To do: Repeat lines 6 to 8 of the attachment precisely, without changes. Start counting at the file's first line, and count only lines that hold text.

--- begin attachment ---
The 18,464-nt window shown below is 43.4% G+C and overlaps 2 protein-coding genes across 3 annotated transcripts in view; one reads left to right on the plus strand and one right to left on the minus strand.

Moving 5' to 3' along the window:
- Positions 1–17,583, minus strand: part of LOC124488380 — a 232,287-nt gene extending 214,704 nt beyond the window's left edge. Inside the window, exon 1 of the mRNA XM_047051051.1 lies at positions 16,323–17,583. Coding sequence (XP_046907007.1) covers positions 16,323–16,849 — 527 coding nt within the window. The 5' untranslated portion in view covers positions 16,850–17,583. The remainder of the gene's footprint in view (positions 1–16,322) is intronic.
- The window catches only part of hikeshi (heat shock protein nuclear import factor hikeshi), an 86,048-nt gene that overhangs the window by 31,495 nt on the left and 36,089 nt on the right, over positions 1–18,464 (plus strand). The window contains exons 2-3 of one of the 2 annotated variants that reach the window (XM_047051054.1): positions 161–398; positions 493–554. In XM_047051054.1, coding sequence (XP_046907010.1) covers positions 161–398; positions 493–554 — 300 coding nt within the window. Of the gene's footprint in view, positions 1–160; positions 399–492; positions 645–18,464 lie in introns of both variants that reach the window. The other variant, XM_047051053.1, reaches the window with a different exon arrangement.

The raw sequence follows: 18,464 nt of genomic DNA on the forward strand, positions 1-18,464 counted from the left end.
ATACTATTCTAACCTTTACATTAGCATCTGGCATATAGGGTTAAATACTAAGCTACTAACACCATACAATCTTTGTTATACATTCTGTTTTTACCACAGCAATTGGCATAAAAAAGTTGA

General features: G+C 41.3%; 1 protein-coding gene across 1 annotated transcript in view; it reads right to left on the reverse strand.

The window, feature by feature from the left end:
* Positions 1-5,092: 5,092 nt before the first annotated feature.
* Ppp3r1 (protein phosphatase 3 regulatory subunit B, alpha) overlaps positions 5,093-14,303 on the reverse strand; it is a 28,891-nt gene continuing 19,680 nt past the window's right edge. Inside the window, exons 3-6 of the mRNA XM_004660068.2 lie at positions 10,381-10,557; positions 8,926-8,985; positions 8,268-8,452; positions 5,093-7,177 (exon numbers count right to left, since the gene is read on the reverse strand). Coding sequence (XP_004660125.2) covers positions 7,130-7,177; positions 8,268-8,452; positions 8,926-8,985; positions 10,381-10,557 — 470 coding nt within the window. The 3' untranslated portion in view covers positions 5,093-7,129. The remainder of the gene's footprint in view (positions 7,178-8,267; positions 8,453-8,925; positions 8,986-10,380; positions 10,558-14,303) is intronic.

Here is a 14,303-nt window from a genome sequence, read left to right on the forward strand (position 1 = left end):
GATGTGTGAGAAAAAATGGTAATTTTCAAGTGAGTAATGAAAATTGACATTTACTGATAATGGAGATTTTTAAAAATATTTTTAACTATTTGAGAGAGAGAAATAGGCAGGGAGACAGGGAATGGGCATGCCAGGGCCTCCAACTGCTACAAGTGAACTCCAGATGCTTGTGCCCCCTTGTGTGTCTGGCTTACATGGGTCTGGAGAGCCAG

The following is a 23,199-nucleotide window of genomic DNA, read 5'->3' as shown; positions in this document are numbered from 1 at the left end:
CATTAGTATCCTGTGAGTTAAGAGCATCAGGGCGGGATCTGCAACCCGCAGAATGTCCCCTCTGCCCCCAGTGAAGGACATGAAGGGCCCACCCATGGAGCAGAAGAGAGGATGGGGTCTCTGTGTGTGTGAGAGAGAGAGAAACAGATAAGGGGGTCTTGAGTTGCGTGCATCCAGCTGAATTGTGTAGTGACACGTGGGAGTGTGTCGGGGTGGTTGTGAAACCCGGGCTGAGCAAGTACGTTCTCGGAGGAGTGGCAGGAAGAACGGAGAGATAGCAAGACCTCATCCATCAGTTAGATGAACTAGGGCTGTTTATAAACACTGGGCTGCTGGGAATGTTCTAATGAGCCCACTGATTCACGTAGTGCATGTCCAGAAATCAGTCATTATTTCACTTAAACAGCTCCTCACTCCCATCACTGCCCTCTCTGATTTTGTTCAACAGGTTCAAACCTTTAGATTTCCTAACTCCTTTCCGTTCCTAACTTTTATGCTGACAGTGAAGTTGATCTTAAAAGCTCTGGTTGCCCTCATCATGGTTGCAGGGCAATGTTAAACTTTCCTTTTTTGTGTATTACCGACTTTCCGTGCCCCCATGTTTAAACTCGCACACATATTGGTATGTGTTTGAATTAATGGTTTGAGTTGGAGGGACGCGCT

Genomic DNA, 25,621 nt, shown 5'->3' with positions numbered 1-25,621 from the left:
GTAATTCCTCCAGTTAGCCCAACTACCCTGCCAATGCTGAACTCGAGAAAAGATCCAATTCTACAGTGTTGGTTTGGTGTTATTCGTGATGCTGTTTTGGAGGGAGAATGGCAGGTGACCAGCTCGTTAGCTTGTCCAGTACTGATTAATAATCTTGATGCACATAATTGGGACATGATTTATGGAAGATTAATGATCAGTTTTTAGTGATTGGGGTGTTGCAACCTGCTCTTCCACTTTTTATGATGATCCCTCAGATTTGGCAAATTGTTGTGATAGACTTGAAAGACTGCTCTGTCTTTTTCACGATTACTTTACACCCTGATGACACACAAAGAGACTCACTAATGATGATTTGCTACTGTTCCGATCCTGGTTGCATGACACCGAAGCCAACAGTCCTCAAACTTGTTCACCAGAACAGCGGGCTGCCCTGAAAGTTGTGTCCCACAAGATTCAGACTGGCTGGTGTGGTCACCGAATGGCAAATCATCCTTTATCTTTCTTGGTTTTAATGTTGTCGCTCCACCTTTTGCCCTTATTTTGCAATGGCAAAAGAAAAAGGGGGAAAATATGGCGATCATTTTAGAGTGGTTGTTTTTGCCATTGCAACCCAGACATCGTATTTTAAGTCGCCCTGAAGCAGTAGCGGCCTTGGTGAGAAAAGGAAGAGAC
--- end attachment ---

ATACTATTCTAACCTTTACATTAGCATCTGGCATATAGGGTTAAATACTAAGCTACTAACACCATACAATCTTTGTTATACATTCTGTTTTTACCACAGCAATTGGCATAAAAAAGTTGA

General features: G+C 41.3%; 1 protein-coding gene across 1 annotated transcript in view; it reads right to left on the reverse strand.

The window, feature by feature from the left end: